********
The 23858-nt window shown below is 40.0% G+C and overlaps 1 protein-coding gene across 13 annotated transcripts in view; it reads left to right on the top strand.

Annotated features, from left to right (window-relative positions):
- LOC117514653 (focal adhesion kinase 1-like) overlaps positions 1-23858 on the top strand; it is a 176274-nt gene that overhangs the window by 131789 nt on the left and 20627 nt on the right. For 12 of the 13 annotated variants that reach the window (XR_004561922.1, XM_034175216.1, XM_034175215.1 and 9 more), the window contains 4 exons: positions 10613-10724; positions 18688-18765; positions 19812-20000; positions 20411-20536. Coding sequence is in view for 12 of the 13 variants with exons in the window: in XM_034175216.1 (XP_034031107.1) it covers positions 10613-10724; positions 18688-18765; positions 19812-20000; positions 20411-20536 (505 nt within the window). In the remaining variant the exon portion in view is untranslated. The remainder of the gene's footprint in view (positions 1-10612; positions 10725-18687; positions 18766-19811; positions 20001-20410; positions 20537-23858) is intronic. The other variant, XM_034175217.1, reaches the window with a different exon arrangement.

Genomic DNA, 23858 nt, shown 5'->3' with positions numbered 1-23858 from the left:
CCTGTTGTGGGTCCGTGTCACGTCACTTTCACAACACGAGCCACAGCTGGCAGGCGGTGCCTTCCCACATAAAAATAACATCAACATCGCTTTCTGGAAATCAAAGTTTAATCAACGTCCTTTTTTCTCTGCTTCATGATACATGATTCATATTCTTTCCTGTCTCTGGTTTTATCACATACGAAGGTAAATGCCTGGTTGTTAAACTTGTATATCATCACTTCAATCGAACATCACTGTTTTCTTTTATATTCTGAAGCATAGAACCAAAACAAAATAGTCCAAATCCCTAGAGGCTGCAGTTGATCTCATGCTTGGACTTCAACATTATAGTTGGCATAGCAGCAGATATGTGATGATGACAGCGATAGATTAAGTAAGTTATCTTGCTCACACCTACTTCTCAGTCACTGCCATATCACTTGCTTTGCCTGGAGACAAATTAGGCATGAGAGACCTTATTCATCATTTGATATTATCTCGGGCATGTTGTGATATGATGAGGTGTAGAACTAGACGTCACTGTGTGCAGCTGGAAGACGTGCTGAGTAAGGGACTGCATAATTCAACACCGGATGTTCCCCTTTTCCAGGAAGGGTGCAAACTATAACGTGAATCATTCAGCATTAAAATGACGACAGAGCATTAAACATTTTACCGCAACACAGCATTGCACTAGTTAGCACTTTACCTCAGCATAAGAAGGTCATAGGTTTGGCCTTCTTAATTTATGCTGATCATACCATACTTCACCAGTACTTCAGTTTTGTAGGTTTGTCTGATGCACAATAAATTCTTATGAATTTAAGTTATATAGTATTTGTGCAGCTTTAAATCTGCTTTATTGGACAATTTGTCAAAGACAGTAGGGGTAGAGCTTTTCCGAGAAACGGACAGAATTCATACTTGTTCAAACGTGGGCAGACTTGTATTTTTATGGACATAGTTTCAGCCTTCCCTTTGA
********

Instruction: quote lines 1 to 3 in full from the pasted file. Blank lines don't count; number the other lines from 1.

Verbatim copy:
The 23858-nt window shown below is 40.0% G+C and overlaps 1 protein-coding gene across 13 annotated transcripts in view; it reads left to right on the top strand.

Annotated features, from left to right (window-relative positions):
- LOC117514653 (focal adhesion kinase 1-like) overlaps positions 1-23858 on the top strand; it is a 176274-nt gene that overhangs the window by 131789 nt on the left and 20627 nt on the right. For 12 of the 13 annotated variants that reach the window (XR_004561922.1, XM_034175216.1, XM_034175215.1 and 9 more), the window contains 4 exons: positions 10613-10724; positions 18688-18765; positions 19812-20000; positions 20411-20536. Coding sequence is in view for 12 of the 13 variants with exons in the window: in XM_034175216.1 (XP_034031107.1) it covers positions 10613-10724; positions 18688-18765; positions 19812-20000; positions 20411-20536 (505 nt within the window). In the remaining variant the exon portion in view is untranslated. The remainder of the gene's footprint in view (positions 1-10612; positions 10725-18687; positions 18766-19811; positions 20001-20410; positions 20537-23858) is intronic. The other variant, XM_034175217.1, reaches the window with a different exon arrangement.